What has helped Beaupre personally, in the wake of the current abuse scandals, is the support of his Grouard-McLennan Archdiocese and Archbishop Gerard Pettipas. Edmonton Archbishop Richard Smith also met with St. Joseph seminarians last month to talk about how they were doing.

The Canadian Conference of Catholic Bishops has updated its abuse prevention guidelines, and they include a greater emphasis on pastoral and human development to prevent “ill-prepared” candidates from entering the priesthood or religious professions.

Father Stephen Hero, rector of St. Joseph Seminary, noted that seminary formation has changed.

“I think some very wounded people or those with arrested development could have ended up at times in formation, but years ago, formators would not have been equipped to determine or deal with this as well as today,” Hero said. “Today, seminarians are out in the community more, learn about themselves in a more systematic and intentional way.”

Father Stephen Hero

As an example, Hero noted that in the past, family violence and sexual abuse were not things that were discussed openly in society, which made it possible for young men who suffered silently to enter the seminary without dealing with their childhood traumas.

Many faithful people have been shaken by the news of clerical abuse, including seminarians.

Even among the students under his care, Hero said it could not have been easy for them to return to their academic studies after the continuous outbreak of scandal.

“I would say that I know what they are going through,” said Hero. “When I began philosophy as a seminarian in 1991, it was around the time of the scandals at Mount Cashel (in Newfoundland). As painful as it was to hear those shocking stories as a young man, it also made me want to be the priest that I could be.”

Before a man steps inside a seminary, he must provide proof of recommendation from his vocations director or bishop and a criminal record check. He must also be evaluated by a professional psychologist.

Beaupre said the seminary examines with all aspects of the person, as well as emotions and sexuality.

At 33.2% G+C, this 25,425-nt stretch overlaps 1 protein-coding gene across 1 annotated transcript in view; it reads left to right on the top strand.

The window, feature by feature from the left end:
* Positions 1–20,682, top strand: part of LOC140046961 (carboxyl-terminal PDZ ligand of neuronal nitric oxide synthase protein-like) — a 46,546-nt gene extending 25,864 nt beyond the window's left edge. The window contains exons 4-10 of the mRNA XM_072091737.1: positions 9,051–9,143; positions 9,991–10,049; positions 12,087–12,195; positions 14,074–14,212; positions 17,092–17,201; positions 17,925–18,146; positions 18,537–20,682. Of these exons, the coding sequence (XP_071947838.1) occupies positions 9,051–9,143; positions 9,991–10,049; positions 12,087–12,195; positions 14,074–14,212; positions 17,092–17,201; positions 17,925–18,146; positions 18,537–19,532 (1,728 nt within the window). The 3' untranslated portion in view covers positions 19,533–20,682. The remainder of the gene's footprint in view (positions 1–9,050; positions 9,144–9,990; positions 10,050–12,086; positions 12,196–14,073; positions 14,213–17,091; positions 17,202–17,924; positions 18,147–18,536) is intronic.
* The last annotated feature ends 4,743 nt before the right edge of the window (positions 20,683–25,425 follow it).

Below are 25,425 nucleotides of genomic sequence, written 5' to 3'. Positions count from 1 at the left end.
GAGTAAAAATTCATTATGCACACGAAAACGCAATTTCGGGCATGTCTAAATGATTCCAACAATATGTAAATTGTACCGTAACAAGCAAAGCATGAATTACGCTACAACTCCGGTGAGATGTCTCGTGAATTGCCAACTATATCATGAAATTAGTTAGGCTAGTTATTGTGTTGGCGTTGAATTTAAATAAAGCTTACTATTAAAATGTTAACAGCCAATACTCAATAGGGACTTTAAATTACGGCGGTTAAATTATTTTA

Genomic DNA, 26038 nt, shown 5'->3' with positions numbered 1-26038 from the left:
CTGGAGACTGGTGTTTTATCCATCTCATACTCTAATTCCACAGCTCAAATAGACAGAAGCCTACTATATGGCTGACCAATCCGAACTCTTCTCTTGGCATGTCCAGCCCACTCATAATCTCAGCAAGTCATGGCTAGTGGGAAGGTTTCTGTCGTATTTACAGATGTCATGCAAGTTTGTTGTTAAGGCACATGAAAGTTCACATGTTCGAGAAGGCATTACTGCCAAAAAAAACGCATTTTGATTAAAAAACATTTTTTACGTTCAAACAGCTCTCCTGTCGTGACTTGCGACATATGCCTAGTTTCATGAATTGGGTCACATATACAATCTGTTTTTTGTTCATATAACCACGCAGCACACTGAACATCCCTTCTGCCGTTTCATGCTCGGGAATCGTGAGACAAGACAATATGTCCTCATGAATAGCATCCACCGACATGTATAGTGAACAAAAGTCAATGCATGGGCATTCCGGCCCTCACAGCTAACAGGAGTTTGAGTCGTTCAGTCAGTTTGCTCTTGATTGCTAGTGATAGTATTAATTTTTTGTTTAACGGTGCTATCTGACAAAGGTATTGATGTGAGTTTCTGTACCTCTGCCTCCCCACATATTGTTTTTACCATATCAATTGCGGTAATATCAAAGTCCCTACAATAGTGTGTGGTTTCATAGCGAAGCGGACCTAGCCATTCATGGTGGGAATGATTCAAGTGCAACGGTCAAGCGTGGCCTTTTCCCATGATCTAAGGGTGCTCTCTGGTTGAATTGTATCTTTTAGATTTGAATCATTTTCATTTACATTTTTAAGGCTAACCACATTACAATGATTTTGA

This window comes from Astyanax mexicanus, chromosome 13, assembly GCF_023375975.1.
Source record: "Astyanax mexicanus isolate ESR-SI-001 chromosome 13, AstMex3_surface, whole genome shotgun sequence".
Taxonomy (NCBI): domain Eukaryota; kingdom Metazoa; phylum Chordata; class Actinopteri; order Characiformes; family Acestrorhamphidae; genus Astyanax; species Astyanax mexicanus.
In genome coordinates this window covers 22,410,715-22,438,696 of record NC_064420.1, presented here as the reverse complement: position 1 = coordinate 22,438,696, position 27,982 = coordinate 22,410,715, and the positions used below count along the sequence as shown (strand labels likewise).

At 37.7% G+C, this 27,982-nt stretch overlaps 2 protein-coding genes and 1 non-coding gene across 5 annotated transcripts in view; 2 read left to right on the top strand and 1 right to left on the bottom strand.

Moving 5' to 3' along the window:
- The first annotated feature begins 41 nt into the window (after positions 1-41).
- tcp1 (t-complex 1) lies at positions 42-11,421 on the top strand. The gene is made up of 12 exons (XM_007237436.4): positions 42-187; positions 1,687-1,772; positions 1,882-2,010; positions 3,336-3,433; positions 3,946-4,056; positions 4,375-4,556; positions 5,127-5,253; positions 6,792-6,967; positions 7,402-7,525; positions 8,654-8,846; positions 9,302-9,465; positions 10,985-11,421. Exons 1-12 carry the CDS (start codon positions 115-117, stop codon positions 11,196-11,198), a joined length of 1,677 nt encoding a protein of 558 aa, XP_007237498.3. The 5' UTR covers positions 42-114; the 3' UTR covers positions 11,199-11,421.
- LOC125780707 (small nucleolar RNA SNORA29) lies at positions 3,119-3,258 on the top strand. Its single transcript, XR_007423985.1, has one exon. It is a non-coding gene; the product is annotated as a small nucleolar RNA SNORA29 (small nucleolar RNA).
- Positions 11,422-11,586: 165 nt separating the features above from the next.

Seminarians are often assigned to a spiritual director with whom they meet on a weekly basis. The seminarian, in order to be aware of his own strengths and weaknesses, must provide evidence of integrating the human, spiritual, intellectual and pastoral dimensions of formation.

Seminaries often have a human formation counsellor who co-ordinates students’ psychological assessments and works with other psychologists to create part of a yearly evaluation to be approved by the rector at the end of each year.

Benedictine Father Matthew Gerlich is rector at Christ the King Seminary in Mission, B.C. As formators of the future priests for the Archdiocese of Vancouver, all counsellors, spiritual directors and professors there take their job very seriously, Gerlich said. By living in community with the seminarians, it ensures that no candidate will slip through the cracks.

“When I’m making a decision as rector, there is a lot of consultation involved,” he said. “It’s not just from what I’ve seen, but from what a lot of people have seen from (the seminarian), including from lay people.”

Each candidate is evaluated according to feedback from professors, spiritual directors, counsellors, and even pastors and lay people where each candidate is required to do apostolic work in a parish community.

Beaupre noted that seminary formation can only do so much. “It gives us the tools, but if you’re not virtuous underneath, the Holy Spirit has nothing to work with.”

-With files from Canadian Catholic News